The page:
The government’s submission to Fair Work calling for a review of Australia's national awards scheme has brought Australia’s industrial relations debate to a head. As a result, we’re going to see unions, government and business lobby groups start comparing Australia’s IR laws to other OECD countries.
So, we’ve done just that, focusing on three core areas of the IR debate: minimum wage, leave and penalty rates.
Australia’s minimum wage has climbed steadily over the past decade, rising from $US11 in 2004 to around $US16.88 in 2013. And as the chart looking at minimum wages in 2012 shows, it’s often pointed out that when converted to US dollars, Australia has the highest minimum wage of all OECD nations.
(Click to enlarge)
Though, when you look at the same set of minimum wages through the filter of purchasing power parity (PPP) – an economic tool that neutralises the impact of international currencies – Australia appears to be in the middle of the pack.
On leave entitlements, Australia again is in line with the OECD average. The graph below from a Harvard study on leave is based on minimum leave entitlements, which explains why the US is not represented. In the US, the amount of leave is mandated by the employer, not by the law.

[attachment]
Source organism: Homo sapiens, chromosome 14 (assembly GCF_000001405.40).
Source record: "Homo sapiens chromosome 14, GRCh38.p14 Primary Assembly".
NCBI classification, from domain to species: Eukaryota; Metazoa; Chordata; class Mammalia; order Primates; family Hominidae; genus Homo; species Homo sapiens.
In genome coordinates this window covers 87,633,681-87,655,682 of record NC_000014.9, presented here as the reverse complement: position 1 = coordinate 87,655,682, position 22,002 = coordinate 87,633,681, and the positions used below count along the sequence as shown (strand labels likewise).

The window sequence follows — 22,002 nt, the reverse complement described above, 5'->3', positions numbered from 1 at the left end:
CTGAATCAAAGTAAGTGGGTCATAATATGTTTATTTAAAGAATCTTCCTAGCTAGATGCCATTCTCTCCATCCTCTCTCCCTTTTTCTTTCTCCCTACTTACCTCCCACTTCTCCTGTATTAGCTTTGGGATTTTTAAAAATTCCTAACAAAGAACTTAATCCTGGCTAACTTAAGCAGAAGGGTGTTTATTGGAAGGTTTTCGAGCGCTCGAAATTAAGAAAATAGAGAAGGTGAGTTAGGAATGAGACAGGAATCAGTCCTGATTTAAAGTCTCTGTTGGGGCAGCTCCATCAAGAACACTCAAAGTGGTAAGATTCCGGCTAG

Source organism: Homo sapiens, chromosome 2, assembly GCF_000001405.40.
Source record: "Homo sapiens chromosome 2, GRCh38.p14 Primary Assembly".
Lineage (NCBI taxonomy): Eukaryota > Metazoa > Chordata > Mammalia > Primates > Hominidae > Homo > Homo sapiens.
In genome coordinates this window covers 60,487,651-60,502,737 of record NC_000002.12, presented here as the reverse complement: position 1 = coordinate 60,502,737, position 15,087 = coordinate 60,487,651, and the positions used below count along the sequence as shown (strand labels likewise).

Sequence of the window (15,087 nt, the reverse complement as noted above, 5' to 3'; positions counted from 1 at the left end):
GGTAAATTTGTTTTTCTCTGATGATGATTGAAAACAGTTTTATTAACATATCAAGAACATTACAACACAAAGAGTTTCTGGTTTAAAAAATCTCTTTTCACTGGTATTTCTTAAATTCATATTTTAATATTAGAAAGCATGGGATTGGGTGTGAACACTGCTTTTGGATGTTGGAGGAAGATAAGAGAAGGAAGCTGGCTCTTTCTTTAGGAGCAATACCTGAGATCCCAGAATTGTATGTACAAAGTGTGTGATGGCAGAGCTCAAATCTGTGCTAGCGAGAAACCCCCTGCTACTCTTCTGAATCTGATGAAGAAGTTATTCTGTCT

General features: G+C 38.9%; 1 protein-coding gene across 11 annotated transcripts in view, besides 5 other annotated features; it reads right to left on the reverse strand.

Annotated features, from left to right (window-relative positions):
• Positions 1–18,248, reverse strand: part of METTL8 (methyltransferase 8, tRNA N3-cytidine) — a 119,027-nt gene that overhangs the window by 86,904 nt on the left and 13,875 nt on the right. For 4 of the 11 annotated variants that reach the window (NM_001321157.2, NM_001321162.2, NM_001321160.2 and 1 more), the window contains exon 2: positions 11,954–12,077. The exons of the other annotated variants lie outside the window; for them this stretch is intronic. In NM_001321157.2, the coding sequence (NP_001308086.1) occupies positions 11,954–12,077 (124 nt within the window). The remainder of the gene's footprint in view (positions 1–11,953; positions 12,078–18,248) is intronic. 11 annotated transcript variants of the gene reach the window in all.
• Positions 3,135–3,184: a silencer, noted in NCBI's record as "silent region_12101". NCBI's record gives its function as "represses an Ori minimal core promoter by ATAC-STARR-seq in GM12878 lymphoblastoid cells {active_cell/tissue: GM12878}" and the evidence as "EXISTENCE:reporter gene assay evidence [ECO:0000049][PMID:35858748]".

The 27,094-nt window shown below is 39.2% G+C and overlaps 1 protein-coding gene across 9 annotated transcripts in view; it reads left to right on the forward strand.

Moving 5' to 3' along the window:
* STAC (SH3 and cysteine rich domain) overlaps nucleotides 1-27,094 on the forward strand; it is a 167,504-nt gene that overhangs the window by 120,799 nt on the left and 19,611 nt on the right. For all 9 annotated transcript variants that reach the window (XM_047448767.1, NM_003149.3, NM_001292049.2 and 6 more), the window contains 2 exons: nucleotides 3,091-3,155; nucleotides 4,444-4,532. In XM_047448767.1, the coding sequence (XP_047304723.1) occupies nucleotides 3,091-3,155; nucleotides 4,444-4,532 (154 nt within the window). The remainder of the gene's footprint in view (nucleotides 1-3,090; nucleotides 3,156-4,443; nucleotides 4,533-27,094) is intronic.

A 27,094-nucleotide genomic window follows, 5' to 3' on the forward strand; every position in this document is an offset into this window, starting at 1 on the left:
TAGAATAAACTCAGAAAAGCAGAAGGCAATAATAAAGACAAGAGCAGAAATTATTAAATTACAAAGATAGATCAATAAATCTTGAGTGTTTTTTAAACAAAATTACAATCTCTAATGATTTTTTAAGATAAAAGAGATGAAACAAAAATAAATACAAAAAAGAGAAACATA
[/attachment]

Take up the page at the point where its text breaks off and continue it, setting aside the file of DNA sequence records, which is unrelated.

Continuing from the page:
(Source: Harvard No-Vacation USA report, 2007)
Penalty rates are set to be the most contentious issue in this latest round of looming IR reforms. There are calls from retailers and the hospitality sector to axe (or at least reduce) current penalty rate entitlements.
In general, most OECD nation workers in the retail sector receive loadings on weekends and public holidays. Australia again sits somewhere in the middle, offering loadings for Saturday, Sunday and public holidays.
Germany, in comparison, enjoys rather lavish minimum penalty rate requirements, with employees who work on a public holiday receive a day off and double pay for one day’s work.
(Source: Productivity Commission, 2011)
Looking at the data, it appears that minimum wage conditions are fairly similar on a PPP basis, which is why perhaps the IR debate is centering on penalty rates.
This is only really a taste of the information that will be brought out as part of this renewed examination of the IR laws. It will be interesting to see what other comparisons the government’s investigation will reveal.